In a recent article published in Arthritis Care & Research, Hall et al (1) performed a meta-analysis of data from 6 randomized controlled trials (RCTs) of Tai Chi for individuals with chronic arthritis, and the authors concluded that, “Tai Chi has a small positive effect on pain and disability in people with arthritis.” The baseline-weighted mean pain scores of the included trials ranged from 18–44 out of a maximum 100 (based on 4 of 6 studies for which English language articles were available). Contrary to the authors' suggestion that the reviewed studies found an overall small positive effect, the 10.1 point average decrease in pain was actually quite substantial given the low baseline pain scores. Indeed, when converted to a standardized mean difference effect size, the resulting Hedges' g of 0.67 is typically interpreted as moderate to large. Hall and colleagues noted that the included trials were small and of low methodologic quality, and that reviewing only published studies may have led to an overestimation of the effect of Tai Chi. They did not, however, appear to recognize the degree to which combining the effects of a group of small, underpowered studies can inflate effect estimates. Cell sizes in the RCTs included in the meta-analysis done by Hall et al ranged from 8 to 56 subjects, with only 1 treatment cell having more than 32 subjects.
Kraemer and colleagues have shown that the reliance on small, underpowered trials in meta-analyses results in substantially overestimated effect sizes due to the tendency for higher publication rates among studies reporting positive and statistically significant effects (2). Small trials that are not statistically significant are not usually published. Small trials that are published generally need to have sizeable effect sizes just to meet the minimum threshold for statistical significance. The studies included in the meta-analysis done by Hall et al, for instance, would have had to have effect sizes of 0.4 to 1.1 for pain reduction just to meet a minimum threshold for statistical significance (P < 0.05). The problem is even worse than that, however, since small studies that cross the P < 0.05 threshold do it by varying degrees, with some studies producing quite large effect sizes, even when the null hypothesis of no treatment effect is true. Kraemer et al show that when the true effect of a treatment is zero and there are 20 subjects per subgroup (e.g., in the treatment and control groups), the estimated standardized effect size for the mean difference in a meta-analysis of only statistically significant RCTs will be between 0.90 and 1.00. With n = 50 per subgroup, the expected effect size for such a group of null studies is ∼0.60.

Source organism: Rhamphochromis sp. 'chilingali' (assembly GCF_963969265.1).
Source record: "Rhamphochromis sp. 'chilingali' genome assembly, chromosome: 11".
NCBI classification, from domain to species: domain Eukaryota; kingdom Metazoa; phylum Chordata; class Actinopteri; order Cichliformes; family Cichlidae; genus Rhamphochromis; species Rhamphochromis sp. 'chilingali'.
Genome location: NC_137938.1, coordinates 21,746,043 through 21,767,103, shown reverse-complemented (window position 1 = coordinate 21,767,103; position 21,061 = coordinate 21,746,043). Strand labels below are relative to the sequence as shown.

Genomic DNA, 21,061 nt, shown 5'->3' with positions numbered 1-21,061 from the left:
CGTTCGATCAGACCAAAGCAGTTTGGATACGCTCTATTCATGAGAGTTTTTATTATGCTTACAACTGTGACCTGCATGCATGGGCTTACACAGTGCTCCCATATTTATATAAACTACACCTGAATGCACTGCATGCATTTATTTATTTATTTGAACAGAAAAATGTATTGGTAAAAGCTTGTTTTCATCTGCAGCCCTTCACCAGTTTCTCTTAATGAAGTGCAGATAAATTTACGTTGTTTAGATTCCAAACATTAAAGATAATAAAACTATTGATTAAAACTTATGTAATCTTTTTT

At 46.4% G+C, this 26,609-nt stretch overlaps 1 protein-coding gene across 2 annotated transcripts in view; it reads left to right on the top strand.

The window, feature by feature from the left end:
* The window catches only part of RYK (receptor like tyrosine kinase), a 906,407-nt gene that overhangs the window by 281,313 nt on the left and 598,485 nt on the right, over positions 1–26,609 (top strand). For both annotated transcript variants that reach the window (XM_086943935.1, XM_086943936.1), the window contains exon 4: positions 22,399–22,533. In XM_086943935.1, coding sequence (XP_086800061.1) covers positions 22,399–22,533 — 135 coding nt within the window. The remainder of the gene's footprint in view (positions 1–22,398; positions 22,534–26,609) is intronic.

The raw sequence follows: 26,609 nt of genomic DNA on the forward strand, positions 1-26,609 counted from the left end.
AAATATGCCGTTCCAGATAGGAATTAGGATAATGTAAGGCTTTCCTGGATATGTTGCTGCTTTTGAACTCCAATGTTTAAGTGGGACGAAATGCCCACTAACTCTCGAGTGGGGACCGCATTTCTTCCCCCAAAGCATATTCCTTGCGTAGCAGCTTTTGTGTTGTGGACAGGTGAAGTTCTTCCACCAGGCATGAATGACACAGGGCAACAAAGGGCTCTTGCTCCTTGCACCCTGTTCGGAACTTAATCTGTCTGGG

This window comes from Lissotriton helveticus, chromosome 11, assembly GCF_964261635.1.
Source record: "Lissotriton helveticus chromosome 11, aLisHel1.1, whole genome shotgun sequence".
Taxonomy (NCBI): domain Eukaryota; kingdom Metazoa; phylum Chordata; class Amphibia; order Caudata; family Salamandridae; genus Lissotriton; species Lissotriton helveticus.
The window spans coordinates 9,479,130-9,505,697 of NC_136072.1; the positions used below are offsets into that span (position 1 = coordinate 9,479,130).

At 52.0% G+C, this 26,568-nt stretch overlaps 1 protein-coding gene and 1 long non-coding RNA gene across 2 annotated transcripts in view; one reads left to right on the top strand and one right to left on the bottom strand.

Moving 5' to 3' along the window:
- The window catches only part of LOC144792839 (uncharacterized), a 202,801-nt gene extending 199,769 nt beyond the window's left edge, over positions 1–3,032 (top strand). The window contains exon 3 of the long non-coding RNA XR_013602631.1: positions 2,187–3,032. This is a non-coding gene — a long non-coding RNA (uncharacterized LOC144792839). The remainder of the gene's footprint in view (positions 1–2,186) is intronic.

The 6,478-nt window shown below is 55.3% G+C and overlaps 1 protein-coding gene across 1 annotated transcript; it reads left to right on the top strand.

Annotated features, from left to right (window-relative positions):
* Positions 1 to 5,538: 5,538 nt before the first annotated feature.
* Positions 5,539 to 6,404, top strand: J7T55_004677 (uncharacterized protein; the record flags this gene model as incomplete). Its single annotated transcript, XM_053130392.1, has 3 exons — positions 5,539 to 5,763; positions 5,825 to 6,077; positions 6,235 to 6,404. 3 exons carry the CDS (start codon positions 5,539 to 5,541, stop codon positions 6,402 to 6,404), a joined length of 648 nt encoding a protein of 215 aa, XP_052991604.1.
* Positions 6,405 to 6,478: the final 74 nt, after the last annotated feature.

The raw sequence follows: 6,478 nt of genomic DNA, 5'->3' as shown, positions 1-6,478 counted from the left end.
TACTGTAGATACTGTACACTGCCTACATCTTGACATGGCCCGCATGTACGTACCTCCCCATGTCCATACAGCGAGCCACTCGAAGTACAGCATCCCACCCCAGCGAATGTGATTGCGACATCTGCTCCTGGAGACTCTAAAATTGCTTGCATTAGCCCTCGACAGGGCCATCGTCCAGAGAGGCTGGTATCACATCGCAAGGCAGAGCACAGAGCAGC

Not all of the RCTs included in the meta-analysis by Hall and colleagues reported statistically significant reductions in pain. However, most did, and not surprisingly, the results of the meta-analysis conformed to what would be expected based on the work of Kraemer et al and similar work by others (3, 4). Meta-analysis is an important technique that increasingly informs health care policy and clinical practice guidelines and recommendations. Researchers and clinicians need to be aware of the important pitfalls that can lead to significant biases in reported results. Hall et al would have done well by concluding that the literature on Tai Chi for chronic pain was not yet ready for meta-analysis.